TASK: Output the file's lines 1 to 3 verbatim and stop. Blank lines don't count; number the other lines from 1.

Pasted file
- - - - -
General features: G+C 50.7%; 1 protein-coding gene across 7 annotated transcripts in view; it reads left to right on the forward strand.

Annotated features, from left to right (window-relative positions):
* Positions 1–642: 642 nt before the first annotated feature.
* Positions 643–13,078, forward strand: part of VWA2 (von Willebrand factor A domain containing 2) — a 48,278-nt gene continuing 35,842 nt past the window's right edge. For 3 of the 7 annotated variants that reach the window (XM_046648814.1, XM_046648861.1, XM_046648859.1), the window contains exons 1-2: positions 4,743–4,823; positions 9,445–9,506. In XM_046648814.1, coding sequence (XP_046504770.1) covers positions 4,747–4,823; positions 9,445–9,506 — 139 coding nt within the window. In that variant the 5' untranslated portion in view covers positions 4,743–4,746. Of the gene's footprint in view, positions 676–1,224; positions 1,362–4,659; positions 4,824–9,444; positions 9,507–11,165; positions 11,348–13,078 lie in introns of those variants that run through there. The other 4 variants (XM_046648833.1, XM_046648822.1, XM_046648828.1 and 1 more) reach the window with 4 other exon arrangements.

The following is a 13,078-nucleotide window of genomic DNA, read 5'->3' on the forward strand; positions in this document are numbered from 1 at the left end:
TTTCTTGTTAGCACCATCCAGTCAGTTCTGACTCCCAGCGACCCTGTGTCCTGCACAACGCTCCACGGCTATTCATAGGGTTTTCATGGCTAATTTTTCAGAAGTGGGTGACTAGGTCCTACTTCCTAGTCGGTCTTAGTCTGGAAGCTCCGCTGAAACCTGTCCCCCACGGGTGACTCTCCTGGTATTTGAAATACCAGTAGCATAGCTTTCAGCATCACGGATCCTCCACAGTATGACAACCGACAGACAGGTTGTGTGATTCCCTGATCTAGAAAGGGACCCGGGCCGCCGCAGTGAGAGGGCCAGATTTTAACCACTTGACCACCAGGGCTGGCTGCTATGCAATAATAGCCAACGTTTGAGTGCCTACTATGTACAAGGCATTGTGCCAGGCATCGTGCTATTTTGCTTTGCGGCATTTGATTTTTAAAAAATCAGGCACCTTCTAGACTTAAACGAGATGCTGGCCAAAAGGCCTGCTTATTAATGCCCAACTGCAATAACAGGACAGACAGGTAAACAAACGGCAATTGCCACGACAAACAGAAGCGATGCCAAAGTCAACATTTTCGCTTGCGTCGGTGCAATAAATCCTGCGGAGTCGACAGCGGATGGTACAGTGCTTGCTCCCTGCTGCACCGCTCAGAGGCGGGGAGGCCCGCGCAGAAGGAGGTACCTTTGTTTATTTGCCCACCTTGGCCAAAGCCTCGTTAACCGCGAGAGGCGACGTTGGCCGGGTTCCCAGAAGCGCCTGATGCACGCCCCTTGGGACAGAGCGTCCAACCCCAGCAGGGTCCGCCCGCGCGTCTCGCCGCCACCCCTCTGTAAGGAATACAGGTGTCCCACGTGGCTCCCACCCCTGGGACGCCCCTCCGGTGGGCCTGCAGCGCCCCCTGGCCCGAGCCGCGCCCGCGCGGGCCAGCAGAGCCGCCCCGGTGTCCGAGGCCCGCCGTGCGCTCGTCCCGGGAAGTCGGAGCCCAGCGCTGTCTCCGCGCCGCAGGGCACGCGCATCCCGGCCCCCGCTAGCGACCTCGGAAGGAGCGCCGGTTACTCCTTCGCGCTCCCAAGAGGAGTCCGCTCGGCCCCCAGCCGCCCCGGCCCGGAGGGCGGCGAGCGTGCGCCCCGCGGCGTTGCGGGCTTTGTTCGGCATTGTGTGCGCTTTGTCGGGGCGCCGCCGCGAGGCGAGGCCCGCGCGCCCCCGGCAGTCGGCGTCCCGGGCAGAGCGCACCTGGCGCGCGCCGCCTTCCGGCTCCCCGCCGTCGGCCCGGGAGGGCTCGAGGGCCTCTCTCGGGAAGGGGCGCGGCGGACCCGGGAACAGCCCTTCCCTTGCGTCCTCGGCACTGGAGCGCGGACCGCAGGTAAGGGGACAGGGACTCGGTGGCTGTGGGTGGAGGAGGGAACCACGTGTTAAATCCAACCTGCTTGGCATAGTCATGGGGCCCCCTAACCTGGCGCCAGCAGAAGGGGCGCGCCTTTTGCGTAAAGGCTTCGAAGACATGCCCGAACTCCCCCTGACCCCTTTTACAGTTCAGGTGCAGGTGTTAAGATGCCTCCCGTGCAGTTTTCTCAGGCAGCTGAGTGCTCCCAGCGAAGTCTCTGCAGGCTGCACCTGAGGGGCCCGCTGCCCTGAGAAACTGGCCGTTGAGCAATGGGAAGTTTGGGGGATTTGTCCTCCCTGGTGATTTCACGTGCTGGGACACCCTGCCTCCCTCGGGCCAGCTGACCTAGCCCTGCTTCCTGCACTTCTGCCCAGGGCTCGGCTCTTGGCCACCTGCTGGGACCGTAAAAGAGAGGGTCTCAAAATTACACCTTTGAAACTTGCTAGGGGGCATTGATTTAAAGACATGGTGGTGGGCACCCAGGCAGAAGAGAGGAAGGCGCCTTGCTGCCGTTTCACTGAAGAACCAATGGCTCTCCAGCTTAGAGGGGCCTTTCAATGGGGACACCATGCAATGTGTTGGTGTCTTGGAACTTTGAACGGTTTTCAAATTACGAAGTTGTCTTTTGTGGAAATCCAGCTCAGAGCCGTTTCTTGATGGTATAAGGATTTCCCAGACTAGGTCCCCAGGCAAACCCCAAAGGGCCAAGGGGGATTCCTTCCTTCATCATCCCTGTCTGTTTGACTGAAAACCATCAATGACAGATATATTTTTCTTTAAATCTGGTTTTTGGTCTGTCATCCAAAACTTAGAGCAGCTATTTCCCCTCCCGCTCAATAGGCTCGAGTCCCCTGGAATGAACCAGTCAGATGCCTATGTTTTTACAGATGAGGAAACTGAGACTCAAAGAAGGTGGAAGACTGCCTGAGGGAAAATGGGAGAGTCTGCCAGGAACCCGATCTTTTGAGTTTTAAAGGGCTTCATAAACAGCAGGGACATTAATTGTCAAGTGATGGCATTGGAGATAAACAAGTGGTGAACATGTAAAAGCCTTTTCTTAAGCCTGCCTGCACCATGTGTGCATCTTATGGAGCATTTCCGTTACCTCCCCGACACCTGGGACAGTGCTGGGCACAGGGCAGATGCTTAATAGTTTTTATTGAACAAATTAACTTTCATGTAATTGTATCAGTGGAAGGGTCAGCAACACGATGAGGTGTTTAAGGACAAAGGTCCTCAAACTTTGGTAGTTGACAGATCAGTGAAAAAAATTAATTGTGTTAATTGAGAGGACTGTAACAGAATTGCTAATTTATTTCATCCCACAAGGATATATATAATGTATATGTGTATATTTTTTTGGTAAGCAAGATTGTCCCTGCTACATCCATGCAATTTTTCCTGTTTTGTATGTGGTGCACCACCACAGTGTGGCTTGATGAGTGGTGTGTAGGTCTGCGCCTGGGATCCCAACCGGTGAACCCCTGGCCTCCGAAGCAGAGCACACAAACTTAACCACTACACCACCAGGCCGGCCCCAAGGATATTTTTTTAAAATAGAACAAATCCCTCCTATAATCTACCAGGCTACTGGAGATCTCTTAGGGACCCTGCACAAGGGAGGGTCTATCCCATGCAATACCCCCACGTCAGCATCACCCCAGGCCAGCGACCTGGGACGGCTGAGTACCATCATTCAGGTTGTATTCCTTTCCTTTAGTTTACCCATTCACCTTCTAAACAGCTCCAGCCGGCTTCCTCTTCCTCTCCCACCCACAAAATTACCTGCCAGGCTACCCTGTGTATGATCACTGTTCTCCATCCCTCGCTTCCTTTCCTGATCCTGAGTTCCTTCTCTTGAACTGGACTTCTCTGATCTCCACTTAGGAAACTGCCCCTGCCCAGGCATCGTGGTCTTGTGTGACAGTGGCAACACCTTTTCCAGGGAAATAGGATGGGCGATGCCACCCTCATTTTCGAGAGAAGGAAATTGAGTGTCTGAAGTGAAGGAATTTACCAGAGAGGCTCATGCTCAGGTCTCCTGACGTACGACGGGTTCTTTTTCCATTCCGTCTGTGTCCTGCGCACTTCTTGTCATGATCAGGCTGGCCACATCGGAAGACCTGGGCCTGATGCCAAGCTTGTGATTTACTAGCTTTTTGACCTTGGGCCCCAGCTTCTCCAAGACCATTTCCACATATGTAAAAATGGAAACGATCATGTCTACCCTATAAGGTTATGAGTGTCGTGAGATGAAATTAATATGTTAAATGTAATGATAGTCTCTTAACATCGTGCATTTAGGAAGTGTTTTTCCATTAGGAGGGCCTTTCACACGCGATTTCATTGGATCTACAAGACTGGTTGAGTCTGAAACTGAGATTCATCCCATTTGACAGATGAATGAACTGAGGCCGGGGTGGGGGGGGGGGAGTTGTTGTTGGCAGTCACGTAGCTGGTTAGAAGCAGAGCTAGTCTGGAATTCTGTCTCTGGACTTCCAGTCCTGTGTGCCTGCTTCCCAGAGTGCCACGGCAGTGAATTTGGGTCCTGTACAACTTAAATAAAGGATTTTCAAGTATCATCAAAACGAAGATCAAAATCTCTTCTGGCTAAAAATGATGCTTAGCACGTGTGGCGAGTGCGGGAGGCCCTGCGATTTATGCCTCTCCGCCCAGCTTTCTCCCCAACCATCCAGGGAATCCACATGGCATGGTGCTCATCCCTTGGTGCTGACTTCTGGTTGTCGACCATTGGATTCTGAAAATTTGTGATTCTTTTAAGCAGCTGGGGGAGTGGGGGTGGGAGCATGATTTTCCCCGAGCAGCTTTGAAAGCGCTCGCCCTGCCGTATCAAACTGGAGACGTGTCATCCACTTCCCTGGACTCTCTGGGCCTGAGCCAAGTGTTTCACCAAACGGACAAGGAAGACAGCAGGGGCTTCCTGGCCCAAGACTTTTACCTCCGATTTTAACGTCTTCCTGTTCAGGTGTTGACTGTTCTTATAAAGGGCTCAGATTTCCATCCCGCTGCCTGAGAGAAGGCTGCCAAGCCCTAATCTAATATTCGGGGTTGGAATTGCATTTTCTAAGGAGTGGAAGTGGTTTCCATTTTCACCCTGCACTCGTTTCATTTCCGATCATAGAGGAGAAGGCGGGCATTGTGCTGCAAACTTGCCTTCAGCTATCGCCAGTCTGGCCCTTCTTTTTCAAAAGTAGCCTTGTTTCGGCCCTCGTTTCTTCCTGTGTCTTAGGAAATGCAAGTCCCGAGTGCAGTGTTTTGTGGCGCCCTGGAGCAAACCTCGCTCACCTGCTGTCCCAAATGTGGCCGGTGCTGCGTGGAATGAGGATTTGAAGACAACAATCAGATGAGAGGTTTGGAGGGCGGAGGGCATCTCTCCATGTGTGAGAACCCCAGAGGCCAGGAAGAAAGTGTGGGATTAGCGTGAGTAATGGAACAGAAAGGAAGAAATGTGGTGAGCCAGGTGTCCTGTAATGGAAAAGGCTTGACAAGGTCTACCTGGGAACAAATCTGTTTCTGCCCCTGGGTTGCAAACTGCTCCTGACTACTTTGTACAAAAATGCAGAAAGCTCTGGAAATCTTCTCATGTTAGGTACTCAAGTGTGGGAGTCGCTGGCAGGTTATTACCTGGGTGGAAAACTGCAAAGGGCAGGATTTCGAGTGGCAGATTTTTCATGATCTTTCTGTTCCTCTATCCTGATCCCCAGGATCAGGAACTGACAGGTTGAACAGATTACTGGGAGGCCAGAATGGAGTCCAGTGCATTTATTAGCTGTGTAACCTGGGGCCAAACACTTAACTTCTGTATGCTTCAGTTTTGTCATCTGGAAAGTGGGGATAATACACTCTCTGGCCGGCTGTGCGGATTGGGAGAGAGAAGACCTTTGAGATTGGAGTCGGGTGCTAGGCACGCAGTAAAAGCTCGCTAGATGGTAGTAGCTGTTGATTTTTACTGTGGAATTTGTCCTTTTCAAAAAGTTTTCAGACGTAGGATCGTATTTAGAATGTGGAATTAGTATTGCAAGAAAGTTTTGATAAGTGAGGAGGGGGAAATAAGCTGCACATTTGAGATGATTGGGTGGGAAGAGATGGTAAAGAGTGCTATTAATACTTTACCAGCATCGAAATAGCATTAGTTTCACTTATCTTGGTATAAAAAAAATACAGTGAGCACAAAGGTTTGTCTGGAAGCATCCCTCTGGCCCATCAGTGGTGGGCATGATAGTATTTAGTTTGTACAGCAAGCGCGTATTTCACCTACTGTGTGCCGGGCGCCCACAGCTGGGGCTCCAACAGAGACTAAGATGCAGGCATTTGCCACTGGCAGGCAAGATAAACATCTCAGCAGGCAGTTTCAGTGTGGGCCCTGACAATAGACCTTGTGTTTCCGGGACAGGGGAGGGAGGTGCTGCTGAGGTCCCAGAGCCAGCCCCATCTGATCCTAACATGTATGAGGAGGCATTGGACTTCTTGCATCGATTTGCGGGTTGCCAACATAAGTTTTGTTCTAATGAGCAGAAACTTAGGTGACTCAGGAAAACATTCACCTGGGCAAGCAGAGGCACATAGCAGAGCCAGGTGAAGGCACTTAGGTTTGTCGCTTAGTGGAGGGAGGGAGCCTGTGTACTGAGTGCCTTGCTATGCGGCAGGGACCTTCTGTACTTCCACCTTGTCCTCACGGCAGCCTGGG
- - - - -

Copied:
General features: G+C 50.7%; 1 protein-coding gene across 7 annotated transcripts in view; it reads left to right on the forward strand.

Annotated features, from left to right (window-relative positions):
* Positions 1–642: 642 nt before the first annotated feature.